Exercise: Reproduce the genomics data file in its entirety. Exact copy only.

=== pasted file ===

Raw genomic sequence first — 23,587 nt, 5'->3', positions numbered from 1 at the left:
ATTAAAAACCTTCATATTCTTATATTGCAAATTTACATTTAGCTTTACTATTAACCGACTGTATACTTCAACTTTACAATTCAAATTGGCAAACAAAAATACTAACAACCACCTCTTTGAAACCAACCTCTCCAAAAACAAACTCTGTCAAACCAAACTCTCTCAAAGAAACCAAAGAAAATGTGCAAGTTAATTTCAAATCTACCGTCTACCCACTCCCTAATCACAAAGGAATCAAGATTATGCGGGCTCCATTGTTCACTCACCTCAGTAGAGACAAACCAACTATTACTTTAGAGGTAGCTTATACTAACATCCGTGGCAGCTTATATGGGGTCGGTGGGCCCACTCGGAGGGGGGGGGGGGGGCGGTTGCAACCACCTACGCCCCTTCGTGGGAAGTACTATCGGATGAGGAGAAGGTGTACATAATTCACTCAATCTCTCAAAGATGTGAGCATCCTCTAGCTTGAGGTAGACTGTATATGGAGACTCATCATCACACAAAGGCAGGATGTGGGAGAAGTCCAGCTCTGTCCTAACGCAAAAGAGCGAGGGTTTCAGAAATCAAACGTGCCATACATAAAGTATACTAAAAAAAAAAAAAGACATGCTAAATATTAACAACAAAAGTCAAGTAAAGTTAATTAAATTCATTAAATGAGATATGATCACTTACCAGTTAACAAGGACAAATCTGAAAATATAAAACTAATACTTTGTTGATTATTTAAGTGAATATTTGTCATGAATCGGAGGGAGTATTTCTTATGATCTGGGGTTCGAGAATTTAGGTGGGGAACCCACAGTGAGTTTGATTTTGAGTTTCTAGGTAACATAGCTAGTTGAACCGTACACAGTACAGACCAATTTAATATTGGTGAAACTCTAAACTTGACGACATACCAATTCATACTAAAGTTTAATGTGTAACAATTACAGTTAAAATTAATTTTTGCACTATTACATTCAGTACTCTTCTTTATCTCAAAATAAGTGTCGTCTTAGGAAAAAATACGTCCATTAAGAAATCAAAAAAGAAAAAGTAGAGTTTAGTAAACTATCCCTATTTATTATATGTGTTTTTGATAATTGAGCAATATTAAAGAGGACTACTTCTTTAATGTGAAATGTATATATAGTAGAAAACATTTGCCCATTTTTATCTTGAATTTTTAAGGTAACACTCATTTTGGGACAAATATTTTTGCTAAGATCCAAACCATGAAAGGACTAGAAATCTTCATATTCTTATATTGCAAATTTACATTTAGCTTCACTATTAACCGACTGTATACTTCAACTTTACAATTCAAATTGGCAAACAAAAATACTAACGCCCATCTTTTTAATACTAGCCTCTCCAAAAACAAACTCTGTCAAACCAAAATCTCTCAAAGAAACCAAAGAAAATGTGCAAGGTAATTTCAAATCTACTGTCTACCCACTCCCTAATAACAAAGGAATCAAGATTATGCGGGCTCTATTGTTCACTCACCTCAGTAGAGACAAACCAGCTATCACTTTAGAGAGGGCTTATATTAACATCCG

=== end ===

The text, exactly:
Raw genomic sequence first — 23,587 nt, 5'->3', positions numbered from 1 at the left:
ATTAAAAACCTTCATATTCTTATATTGCAAATTTACATTTAGCTTTACTATTAACCGACTGTATACTTCAACTTTACAATTCAAATTGGCAAACAAAAATACTAACAACCACCTCTTTGAAACCAACCTCTCCAAAAACAAACTCTGTCAAACCAAACTCTCTCAAAGAAACCAAAGAAAATGTGCAAGTTAATTTCAAATCTACCGTCTACCCACTCCCTAATCACAAAGGAATCAAGATTATGCGGGCTCCATTGTTCACTCACCTCAGTAGAGACAAACCAACTATTACTTTAGAGGTAGCTTATACTAACATCCGTGGCAGCTTATATGGGGTCGGTGGGCCCACTCGGAGGGGGGGGGGGGGGCGGTTGCAACCACCTACGCCCCTTCGTGGGAAGTACTATCGGATGAGGAGAAGGTGTACATAATTCACTCAATCTCTCAAAGATGTGAGCATCCTCTAGCTTGAGGTAGACTGTATATGGAGACTCATCATCACACAAAGGCAGGATGTGGGAGAAGTCCAGCTCTGTCCTAACGCAAAAGAGCGAGGGTTTCAGAAATCAAACGTGCCATACATAAAGTATACTAAAAAAAAAAAAAGACATGCTAAATATTAACAACAAAAGTCAAGTAAAGTTAATTAAATTCATTAAATGAGATATGATCACTTACCAGTTAACAAGGACAAATCTGAAAATATAAAACTAATACTTTGTTGATTATTTAAGTGAATATTTGTCATGAATCGGAGGGAGTATTTCTTATGATCTGGGGTTCGAGAATTTAGGTGGGGAACCCACAGTGAGTTTGATTTTGAGTTTCTAGGTAACATAGCTAGTTGAACCGTACACAGTACAGACCAATTTAATATTGGTGAAACTCTAAACTTGACGACATACCAATTCATACTAAAGTTTAATGTGTAACAATTACAGTTAAAATTAATTTTTGCACTATTACATTCAGTACTCTTCTTTATCTCAAAATAAGTGTCGTCTTAGGAAAAAATACGTCCATTAAGAAATCAAAAAAGAAAAAGTAGAGTTTAGTAAACTATCCCTATTTATTATATGTGTTTTTGATAATTGAGCAATATTAAAGAGGACTACTTCTTTAATGTGAAATGTATATATAGTAGAAAACATTTGCCCATTTTTATCTTGAATTTTTAAGGTAACACTCATTTTGGGACAAATATTTTTGCTAAGATCCAAACCATGAAAGGACTAGAAATCTTCATATTCTTATATTGCAAATTTACATTTAGCTTCACTATTAACCGACTGTATACTTCAACTTTACAATTCAAATTGGCAAACAAAAATACTAACGCCCATCTTTTTAATACTAGCCTCTCCAAAAACAAACTCTGTCAAACCAAAATCTCTCAAAGAAACCAAAGAAAATGTGCAAGGTAATTTCAAATCTACTGTCTACCCACTCCCTAATAACAAAGGAATCAAGATTATGCGGGCTCTATTGTTCACTCACCTCAGTAGAGACAAACCAGCTATCACTTTAGAGAGGGCTTATATTAACATCCG